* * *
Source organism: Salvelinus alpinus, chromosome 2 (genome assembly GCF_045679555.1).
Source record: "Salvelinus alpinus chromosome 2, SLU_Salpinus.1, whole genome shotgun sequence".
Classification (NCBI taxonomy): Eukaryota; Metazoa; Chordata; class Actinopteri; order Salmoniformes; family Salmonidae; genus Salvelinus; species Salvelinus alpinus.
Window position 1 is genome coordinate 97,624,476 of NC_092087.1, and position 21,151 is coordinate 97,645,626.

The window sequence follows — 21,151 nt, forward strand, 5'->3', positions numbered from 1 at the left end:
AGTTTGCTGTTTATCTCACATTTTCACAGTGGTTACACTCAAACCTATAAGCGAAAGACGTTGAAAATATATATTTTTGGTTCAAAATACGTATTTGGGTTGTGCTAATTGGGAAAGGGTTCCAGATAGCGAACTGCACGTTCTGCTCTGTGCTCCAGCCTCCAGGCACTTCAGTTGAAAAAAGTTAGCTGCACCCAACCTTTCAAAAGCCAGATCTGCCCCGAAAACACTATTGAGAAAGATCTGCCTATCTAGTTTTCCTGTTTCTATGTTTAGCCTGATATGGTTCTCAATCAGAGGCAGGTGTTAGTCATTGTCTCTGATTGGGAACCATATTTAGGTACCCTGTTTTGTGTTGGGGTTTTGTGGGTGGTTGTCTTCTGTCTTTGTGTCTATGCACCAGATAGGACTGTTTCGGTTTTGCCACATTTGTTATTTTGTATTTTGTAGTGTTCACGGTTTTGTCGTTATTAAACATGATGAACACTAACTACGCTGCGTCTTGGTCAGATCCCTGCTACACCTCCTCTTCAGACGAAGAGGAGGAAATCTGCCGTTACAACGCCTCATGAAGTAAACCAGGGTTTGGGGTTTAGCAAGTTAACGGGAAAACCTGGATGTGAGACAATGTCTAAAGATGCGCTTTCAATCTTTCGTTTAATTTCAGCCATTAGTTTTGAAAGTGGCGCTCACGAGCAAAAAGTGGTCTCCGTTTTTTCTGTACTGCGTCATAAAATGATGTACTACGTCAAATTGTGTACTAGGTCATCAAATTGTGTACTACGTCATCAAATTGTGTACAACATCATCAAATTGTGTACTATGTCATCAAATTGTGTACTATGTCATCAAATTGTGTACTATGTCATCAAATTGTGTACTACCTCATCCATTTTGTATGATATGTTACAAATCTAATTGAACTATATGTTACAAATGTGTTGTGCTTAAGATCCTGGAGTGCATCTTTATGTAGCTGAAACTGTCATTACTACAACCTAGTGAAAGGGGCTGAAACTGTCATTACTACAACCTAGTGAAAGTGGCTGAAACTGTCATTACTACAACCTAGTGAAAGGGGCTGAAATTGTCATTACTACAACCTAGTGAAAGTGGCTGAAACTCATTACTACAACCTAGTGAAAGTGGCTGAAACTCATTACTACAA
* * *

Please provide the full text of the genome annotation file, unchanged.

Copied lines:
Source organism: Salvelinus alpinus, chromosome 2 (genome assembly GCF_045679555.1).
Source record: "Salvelinus alpinus chromosome 2, SLU_Salpinus.1, whole genome shotgun sequence".
Classification (NCBI taxonomy): Eukaryota; Metazoa; Chordata; class Actinopteri; order Salmoniformes; family Salmonidae; genus Salvelinus; species Salvelinus alpinus.
Window position 1 is genome coordinate 97,624,476 of NC_092087.1, and position 21,151 is coordinate 97,645,626.

The window sequence follows — 21,151 nt, forward strand, 5'->3', positions numbered from 1 at the left end:
AGTTTGCTGTTTATCTCACATTTTCACAGTGGTTACACTCAAACCTATAAGCGAAAGACGTTGAAAATATATATTTTTGGTTCAAAATACGTATTTGGGTTGTGCTAATTGGGAAAGGGTTCCAGATAGCGAACTGCACGTTCTGCTCTGTGCTCCAGCCTCCAGGCACTTCAGTTGAAAAAAGTTAGCTGCACCCAACCTTTCAAAAGCCAGATCTGCCCCGAAAACACTATTGAGAAAGATCTGCCTATCTAGTTTTCCTGTTTCTATGTTTAGCCTGATATGGTTCTCAATCAGAGGCAGGTGTTAGTCATTGTCTCTGATTGGGAACCATATTTAGGTACCCTGTTTTGTGTTGGGGTTTTGTGGGTGGTTGTCTTCTGTCTTTGTGTCTATGCACCAGATAGGACTGTTTCGGTTTTGCCACATTTGTTATTTTGTATTTTGTAGTGTTCACGGTTTTGTCGTTATTAAACATGATGAACACTAACTACGCTGCGTCTTGGTCAGATCCCTGCTACACCTCCTCTTCAGACGAAGAGGAGGAAATCTGCCGTTACAACGCCTCATGAAGTAAACCAGGGTTTGGGGTTTAGCAAGTTAACGGGAAAACCTGGATGTGAGACAATGTCTAAAGATGCGCTTTCAATCTTTCGTTTAATTTCAGCCATTAGTTTTGAAAGTGGCGCTCACGAGCAAAAAGTGGTCTCCGTTTTTTCTGTACTGCGTCATAAAATGATGTACTACGTCAAATTGTGTACTAGGTCATCAAATTGTGTACTACGTCATCAAATTGTGTACAACATCATCAAATTGTGTACTATGTCATCAAATTGTGTACTATGTCATCAAATTGTGTACTATGTCATCAAATTGTGTACTACCTCATCCATTTTGTATGATATGTTACAAATCTAATTGAACTATATGTTACAAATGTGTTGTGCTTAAGATCCTGGAGTGCATCTTTATGTAGCTGAAACTGTCATTACTACAACCTAGTGAAAGGGGCTGAAACTGTCATTACTACAACCTAGTGAAAGTGGCTGAAACTGTCATTACTACAACCTAGTGAAAGGGGCTGAAATTGTCATTACTACAACCTAGTGAAAGTGGCTGAAACTCATTACTACAACCTAGTGAAAGTGGCTGAAACTCATTACTACAA